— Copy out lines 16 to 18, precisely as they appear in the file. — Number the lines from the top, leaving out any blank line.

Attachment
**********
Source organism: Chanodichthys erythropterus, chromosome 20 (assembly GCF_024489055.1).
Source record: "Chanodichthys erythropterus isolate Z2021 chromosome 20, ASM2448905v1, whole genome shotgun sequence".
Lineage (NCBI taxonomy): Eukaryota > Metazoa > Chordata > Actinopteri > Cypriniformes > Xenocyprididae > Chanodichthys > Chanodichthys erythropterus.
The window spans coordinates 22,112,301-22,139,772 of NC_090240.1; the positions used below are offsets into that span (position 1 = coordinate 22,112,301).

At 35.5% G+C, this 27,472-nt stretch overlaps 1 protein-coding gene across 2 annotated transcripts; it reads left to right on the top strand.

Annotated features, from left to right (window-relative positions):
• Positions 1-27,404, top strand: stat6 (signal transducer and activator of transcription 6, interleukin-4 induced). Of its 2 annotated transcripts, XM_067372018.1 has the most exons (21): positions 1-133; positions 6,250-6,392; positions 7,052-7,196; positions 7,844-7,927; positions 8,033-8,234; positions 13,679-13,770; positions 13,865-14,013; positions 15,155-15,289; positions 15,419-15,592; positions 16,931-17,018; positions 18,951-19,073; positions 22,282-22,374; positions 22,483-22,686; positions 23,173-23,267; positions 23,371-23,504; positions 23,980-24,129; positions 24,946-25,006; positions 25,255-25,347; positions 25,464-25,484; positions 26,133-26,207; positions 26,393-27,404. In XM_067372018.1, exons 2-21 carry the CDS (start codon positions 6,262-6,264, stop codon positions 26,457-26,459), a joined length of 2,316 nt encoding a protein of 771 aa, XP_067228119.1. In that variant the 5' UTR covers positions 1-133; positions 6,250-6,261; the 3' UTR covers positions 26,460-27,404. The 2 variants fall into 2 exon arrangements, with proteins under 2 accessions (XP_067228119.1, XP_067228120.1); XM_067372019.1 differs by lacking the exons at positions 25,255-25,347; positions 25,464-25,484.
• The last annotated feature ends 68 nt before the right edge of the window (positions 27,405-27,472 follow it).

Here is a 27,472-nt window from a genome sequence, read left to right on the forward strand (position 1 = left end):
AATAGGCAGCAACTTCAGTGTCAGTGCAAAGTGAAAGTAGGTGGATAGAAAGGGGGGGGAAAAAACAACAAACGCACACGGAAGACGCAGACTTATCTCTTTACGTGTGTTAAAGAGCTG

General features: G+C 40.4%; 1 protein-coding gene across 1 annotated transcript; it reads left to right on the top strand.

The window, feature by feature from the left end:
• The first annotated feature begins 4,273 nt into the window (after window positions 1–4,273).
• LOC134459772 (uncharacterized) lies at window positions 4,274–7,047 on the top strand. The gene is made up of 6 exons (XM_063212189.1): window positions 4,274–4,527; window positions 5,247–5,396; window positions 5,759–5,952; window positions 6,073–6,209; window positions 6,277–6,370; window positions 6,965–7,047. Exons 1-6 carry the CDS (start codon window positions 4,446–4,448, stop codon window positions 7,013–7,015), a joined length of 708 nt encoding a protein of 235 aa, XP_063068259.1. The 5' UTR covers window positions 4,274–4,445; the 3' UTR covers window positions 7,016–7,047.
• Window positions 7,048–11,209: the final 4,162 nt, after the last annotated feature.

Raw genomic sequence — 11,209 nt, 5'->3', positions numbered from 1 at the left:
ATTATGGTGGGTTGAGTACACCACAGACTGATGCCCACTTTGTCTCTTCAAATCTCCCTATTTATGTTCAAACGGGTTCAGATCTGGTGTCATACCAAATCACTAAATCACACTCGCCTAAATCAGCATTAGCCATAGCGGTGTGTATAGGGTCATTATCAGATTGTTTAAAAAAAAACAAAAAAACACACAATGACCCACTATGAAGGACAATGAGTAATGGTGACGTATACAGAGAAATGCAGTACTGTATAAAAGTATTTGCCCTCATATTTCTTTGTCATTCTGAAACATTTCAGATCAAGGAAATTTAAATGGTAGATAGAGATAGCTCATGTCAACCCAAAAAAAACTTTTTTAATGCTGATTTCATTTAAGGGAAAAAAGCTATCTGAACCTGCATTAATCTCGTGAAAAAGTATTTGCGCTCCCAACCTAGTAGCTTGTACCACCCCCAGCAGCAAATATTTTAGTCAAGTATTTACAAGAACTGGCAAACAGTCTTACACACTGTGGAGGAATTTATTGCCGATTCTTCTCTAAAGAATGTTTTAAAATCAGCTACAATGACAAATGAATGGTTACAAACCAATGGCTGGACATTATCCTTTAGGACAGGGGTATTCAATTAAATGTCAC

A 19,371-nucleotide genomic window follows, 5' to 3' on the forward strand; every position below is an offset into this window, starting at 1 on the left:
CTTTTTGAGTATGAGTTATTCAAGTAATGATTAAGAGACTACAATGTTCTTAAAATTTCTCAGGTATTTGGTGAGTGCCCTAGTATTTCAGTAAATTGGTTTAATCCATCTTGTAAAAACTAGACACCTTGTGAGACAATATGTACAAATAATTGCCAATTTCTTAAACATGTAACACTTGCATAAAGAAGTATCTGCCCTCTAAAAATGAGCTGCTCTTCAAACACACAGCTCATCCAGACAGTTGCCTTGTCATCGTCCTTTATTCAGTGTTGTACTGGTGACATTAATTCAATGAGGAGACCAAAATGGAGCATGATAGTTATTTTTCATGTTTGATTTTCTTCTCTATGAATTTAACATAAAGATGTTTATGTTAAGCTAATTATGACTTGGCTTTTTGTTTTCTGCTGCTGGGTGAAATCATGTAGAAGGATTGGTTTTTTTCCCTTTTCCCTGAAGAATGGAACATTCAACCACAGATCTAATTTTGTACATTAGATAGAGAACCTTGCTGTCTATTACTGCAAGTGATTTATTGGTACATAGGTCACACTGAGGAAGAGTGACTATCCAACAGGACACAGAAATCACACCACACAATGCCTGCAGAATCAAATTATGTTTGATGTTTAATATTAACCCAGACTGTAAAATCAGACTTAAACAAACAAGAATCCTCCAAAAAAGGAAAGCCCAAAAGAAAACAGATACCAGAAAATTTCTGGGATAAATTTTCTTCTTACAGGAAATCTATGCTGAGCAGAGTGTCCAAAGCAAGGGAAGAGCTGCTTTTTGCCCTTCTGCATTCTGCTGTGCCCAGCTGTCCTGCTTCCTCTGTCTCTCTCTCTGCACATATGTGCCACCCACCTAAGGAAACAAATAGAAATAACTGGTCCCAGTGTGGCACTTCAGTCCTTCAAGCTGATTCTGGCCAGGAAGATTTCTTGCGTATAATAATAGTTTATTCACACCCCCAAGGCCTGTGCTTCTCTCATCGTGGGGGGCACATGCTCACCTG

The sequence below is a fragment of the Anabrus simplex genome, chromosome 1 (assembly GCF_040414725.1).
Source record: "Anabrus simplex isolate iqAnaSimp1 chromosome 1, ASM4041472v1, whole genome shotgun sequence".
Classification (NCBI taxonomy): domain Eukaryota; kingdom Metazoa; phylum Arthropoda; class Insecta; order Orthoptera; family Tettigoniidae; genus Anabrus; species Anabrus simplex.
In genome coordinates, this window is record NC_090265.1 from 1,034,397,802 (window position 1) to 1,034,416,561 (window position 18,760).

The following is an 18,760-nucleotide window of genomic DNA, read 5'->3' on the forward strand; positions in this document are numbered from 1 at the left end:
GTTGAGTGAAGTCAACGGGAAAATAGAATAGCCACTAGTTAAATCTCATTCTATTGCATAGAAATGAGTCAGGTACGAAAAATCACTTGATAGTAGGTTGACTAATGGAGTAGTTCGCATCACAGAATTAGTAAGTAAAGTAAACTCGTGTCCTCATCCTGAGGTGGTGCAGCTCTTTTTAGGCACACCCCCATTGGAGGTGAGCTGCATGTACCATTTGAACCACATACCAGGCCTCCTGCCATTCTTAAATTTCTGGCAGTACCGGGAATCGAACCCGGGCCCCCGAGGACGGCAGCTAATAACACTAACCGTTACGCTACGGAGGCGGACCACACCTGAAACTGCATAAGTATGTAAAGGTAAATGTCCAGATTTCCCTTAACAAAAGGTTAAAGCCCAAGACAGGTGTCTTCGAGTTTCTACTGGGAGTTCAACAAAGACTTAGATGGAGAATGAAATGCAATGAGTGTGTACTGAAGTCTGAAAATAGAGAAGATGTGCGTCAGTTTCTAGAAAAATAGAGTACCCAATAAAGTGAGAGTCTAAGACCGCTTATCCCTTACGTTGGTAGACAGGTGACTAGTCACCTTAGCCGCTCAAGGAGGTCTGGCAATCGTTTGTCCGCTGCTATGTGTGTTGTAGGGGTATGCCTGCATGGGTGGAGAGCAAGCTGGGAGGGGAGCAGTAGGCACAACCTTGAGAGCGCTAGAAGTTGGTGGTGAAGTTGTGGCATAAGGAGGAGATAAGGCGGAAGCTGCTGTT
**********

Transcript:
Raw genomic sequence — 11,209 nt, 5'->3', positions numbered from 1 at the left:
ATTATGGTGGGTTGAGTACACCACAGACTGATGCCCACTTTGTCTCTTCAAATCTCCCTATTTATGTTCAAACGGGTTCAGATCTGGTGTCATACCAAATCACTAAATCACACTCGCCTAAATCAGCATTAGCCATAGCGGTGTGTATAGGGTCATTATCAGATTGTTTAAAAAAAAACAAAAAAACACACAATGACCCACTATGAAGGACAATGAGTAATGGTGACGTATACAGAGAAATGCAGTACTGTATAAAAGTATTTGCCCTCATATTTCTTTGTCATTCTGAAACATTTCAGATCAAGGAAATTTAAATGGTAGATAGAGATAGCTCATGTCAACCCAAAAAAAACTTTTTTAATGCTGATTTCATTTAAGGGAAAAAAGCTATCTGAACCTGCATTAATCTCGTGAAAAAGTATTTGCGCTCCCAACCTAGTAGCTTGTACCACCCCCAGCAGCAAATATTTTAGTCAAGTATTTACAAGAACTGGCAAACAGTCTTACACACTGTGGAGGAATTTATTGCCGATTCTTCTCTAAAGAATGTTTTAAAATCAGCTACAATGACAAATGAATGGTTACAAACCAATGGCTGGACATTATCCTTTAGGACAGGGGTATTCAATTAAATGTCAC

A 19,371-nucleotide genomic window follows, 5' to 3' on the forward strand; every position below is an offset into this window, starting at 1 on the left: